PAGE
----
Is there really cause for concern about current health care and the demand for more nurses?
- Yes! We have a nursing care shortage of a magnitude unseen in decades. It affects all health care settings – hospitals, nursing homes, home health and outpatient facilities. Registered Nursing (RN) is listed among the top occupations (in terms of job growth) through 2022 and is expected to grow from 2.71 million in 2012 to 3.24 million in 2022. Risks to national health from the nursing shortage are highly acute because nursing is not only the nation’s largest health profession but also comprises the largest percentage of hospital labor force and is the primary provider of long term care.
Why is there a nursing shortage?
- The current supply of nurses cannot meet the current and future demands for nurses. Nurses are aging and current faculty are working toward retirement. Just over half of the RN workforce was age 50 or older and only 10% of the workforce was under the age of 30 years.
- The physical and psychological demands on nurses in practice settings related to high acuity patients with multiple, complex health problems and staffing shortages have discouraged people from entering or remaining in nursing.
- Nursing school enrollments and graduation rates began to decline as fewer nurses entered the field of nursing education. Rising career opportunities for women in other fields forced nursing to compete for qualified candidates.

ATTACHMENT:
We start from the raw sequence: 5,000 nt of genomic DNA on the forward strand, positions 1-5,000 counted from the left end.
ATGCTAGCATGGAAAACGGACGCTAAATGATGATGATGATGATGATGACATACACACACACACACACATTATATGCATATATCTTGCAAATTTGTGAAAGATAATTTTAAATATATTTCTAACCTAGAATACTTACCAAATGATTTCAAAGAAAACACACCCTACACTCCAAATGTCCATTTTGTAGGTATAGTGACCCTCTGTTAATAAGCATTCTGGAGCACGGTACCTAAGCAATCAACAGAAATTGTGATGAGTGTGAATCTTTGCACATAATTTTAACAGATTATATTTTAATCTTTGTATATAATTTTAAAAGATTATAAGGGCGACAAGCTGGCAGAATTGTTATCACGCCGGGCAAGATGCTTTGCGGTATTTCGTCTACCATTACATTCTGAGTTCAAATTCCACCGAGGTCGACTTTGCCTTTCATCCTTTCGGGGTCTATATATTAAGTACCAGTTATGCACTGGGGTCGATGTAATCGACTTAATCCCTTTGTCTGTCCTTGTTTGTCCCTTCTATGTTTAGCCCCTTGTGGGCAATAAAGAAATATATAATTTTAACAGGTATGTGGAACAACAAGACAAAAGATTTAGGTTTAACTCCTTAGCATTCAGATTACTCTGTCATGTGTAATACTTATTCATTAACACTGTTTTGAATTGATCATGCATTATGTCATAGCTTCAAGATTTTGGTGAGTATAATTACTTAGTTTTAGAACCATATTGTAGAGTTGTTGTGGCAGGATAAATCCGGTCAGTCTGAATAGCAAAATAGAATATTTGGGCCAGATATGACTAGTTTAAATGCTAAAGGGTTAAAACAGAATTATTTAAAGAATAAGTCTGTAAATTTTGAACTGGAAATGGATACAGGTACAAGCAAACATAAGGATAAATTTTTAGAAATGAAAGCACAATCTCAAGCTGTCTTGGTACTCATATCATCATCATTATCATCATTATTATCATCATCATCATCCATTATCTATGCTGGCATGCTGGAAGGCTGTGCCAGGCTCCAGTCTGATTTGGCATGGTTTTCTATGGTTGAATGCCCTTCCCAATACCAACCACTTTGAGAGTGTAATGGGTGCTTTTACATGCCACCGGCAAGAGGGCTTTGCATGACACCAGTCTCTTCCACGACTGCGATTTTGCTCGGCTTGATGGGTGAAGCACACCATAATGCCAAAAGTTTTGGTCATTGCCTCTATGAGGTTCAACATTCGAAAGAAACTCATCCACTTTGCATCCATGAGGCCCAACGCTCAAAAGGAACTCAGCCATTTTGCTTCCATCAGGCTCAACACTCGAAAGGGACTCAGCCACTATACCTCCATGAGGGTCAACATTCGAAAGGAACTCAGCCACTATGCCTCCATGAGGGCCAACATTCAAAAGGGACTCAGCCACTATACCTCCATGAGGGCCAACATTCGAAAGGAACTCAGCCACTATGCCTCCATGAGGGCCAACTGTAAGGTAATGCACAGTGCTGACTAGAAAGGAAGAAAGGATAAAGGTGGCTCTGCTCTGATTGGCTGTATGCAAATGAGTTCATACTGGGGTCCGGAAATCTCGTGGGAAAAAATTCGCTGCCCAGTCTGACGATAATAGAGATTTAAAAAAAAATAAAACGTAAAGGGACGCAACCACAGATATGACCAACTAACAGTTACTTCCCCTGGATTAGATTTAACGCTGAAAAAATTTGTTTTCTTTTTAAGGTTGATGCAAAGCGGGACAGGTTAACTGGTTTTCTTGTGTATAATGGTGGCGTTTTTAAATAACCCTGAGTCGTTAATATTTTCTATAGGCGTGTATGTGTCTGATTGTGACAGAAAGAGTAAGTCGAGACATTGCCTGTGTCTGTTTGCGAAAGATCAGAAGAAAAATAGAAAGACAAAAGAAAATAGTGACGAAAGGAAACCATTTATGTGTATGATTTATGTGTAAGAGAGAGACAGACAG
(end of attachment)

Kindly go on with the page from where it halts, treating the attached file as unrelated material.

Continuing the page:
- Health care has changed. Treatment advances, drug and therapy regimens, long term care for the elderly and new technologies have helped more people live longer with ongoing health problems. This requires nurses with expertise to meet the changing needs of patients.
What are the advantages of a four-year professional nursing program leading to a BA degree versus a two year technical nursing program leading to an AA degree?
Top nurse executives and administrators believe that compared to technical nurses, baccalaureate prepared nurses:
- Have a more comprehensive understanding of the nursing process, patient assessment and documentation.
- Have broader exposure to concepts of case management and care coordination.
- Demonstrate a better understanding of the liberal arts as a basis for nursing.
- Have experience in community health, which brings insight to continuity of care and the discharge planning process.
- Have better oral, written and group communication skills.
- Are able to deal with change and conflict in flexible and objective ways.
- Are more comfortable involving families in care and defining appropriate parameters for them.
- Demonstrate better patient teaching skills in assessing needs and setting priorities because they have a better understanding of the teaching/learning process.
- Relate in a more collaborative manner with other health professionals. They are oriented to an interdisciplinary philosophy.
- Have increased ability to think critically, solve problems, make decisions and incorporate a more comprehensive and holistic view.